"Lunsj er et måltid."

Translation:Lunch is a meal.

May 25, 2015

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Lunch has more or less turned into a common name for a "meal" around noon, usually between 11:00 and 13:00. A lot of places, they are serving warm lunch, which is pretty common in Sweden, and it's getting more usual to eat a full meal, altså måltid, at that time of the day :) But others simply having their matpakke, fruit or salad. Or nothing at all :) :) :)


Jesus you are lv 25 in everything


:) It's just a thing of mine, can't help it.


You seem knowledgeable: can you explain why the word for dinner (evening) "middag" translates roughly to "mid-day"?


:) Because this meal was consumed traditionally noon, the middle of the day, I assume. This article confirms it, indeed. https://no.wikipedia.org/wiki/Middag It is called exactly the same in Danish, and German as well (Mittag).


My Grandmother, who is of Norwegian heritage (her father came from Norway to Minnisota) calls those little snacks "lunch". "Come on, let's have a bit of lunch", she'd say. They were farmers too.


wow thanks for the clarification duo xd


This does not shed any light on why Norwegian Americans in rural Minnesota refer to any snack as "lunch" (and it can be a full meal, too). Anyone? Is there something in Norwegian that makes this make sense?


So, both a full meal and just a snack is referred to as "lunch"? Do they still call it "lunch" if the snack is eaten later in the day or evening? That is strange. I would use "lunsj" when describing a regular meal (small-ish or full, but not a small snack) eaten after breakfast and before dinner.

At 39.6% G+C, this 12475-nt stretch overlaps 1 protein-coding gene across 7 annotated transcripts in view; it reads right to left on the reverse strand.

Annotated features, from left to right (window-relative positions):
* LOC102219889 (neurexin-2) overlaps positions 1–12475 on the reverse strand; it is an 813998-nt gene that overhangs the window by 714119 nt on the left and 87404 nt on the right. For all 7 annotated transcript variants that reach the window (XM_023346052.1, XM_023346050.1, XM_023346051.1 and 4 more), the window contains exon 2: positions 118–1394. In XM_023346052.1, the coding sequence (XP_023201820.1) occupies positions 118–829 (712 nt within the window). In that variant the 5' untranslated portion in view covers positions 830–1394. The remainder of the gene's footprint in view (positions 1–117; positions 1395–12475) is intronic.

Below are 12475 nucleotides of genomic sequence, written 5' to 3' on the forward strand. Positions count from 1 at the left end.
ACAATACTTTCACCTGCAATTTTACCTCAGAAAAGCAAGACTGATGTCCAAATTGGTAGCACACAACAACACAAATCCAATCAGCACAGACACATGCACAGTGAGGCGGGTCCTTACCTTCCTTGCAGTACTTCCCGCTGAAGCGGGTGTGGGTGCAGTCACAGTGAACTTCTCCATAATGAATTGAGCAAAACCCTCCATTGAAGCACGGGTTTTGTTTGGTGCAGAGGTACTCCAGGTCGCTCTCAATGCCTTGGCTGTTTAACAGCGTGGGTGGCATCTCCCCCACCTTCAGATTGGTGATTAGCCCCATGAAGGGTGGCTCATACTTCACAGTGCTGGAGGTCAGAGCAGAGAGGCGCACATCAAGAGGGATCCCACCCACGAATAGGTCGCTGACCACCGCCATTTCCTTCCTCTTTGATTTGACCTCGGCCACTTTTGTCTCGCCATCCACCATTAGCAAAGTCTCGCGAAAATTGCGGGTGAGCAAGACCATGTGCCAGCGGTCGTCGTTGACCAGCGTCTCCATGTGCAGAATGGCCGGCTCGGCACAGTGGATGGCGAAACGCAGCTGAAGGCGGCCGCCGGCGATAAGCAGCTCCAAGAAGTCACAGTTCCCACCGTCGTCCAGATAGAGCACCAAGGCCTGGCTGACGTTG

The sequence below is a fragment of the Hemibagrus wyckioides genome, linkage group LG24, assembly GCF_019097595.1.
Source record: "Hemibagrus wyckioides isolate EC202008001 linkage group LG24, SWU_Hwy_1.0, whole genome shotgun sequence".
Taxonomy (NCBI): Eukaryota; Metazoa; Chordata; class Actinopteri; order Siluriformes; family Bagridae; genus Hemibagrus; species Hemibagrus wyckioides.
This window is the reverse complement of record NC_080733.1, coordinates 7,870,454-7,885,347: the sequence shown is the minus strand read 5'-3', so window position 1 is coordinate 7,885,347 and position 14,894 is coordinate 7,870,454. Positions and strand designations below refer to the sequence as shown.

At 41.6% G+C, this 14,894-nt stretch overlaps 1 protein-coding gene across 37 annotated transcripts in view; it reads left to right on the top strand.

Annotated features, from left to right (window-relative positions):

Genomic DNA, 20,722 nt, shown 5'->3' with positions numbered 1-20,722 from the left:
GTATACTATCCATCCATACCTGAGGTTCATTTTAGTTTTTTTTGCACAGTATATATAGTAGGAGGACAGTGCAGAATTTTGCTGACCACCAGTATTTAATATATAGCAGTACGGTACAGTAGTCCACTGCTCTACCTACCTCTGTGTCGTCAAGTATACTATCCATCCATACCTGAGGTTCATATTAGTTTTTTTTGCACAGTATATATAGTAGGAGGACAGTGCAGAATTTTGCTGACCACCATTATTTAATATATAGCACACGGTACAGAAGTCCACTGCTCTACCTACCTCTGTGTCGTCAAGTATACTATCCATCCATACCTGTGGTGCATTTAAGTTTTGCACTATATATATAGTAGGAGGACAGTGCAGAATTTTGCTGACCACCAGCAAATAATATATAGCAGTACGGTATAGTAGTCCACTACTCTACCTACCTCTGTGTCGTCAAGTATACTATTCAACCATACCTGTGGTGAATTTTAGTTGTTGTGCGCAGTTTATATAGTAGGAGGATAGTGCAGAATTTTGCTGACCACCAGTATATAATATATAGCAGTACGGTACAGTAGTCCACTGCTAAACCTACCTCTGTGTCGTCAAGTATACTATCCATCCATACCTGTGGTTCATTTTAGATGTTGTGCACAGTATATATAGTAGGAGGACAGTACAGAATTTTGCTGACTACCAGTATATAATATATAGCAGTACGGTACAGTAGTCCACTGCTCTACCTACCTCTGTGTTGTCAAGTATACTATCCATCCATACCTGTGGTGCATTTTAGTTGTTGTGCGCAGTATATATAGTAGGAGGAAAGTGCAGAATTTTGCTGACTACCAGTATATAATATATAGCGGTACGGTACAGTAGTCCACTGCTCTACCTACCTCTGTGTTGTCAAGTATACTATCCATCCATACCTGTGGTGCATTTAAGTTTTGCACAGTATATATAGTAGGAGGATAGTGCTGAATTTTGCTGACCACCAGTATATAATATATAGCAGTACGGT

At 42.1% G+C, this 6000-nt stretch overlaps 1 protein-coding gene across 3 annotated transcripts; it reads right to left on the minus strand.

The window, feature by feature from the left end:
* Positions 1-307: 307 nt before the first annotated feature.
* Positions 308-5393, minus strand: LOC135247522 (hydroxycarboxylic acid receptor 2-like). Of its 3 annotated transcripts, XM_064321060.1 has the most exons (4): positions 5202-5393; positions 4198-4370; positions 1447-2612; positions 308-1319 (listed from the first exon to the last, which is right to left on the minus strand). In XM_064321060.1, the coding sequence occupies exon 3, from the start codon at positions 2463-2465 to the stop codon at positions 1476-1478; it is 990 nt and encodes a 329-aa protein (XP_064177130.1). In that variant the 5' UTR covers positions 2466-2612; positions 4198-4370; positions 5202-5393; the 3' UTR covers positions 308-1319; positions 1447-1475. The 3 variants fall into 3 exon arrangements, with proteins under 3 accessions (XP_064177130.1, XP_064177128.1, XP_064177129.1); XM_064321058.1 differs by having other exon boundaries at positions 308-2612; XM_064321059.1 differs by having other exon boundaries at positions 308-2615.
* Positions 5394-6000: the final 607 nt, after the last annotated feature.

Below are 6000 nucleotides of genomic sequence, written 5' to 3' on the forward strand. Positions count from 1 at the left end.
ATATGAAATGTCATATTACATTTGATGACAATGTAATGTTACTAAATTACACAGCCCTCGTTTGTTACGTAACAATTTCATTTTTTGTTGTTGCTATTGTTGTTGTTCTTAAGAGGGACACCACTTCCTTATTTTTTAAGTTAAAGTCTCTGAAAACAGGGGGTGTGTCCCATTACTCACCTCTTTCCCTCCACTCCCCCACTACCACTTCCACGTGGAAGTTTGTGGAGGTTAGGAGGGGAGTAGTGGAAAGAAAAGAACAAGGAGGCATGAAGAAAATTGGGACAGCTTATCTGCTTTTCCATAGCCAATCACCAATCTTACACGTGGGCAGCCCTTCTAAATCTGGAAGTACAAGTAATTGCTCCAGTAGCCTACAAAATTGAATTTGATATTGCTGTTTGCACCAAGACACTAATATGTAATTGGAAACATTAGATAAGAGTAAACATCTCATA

As far as I can tell, they think of it like a snack--just a really big snack. And they call it "lunch".

It sounds like this could be a combination of Norwegian "lunsj" (as you said,, any meal between breakfast and dinner) and farmers. In the old days (before combines and tractors with GPS), farming was hard, physical labor and farmers needed to eat big meals. During the harvest, especially, they might have a very late dinner (so they can get more work done) but several "lunches" during the day.


This is interesting! In Norway, a lot of farmers had dinner mid-day, giving dinner its word: "middag", and then continued working - with another meal later in the evening. Perhaps snacking throughout the day or the big meal at noon turned into this understanding of lunch?


That sounds very likely. (It was usually the big meal at noon AND "snacks".) :) Thanks, this helps a lot. (Not so much with the language as the people!)


Hehe, background information never hurt nobody! :) Good luck learning Norwegian, and congrats on level 25 in French!!


What was the meal after middag called?


I was totally seduced by middag thinking it must be lunch as the similar word is used in German. However, it makes sense, middag as middle of the day and then it became dinner for the Norwegian. They do have little light and shorter days in winter. That is how I see it.


Similar question I asked earlier in this exercise: It can't mean: Lunch is a meal time?


Why is "The lunch is a meal." declared wrong?


That would be "Lunsjen er et måltid". In Norwegian we simply put -a,-en,-et after the noun if we want to use the definite article :) You will find tons of these "traps" in the course :)


MeliLau: Lunch is one of the day's 3 traditional meals: breakfast, lunch, dinner/supper. You're probably wondering why not 'middag' since it looks like 'mid-day' hence 'lunch' but 'middag' is any meal.

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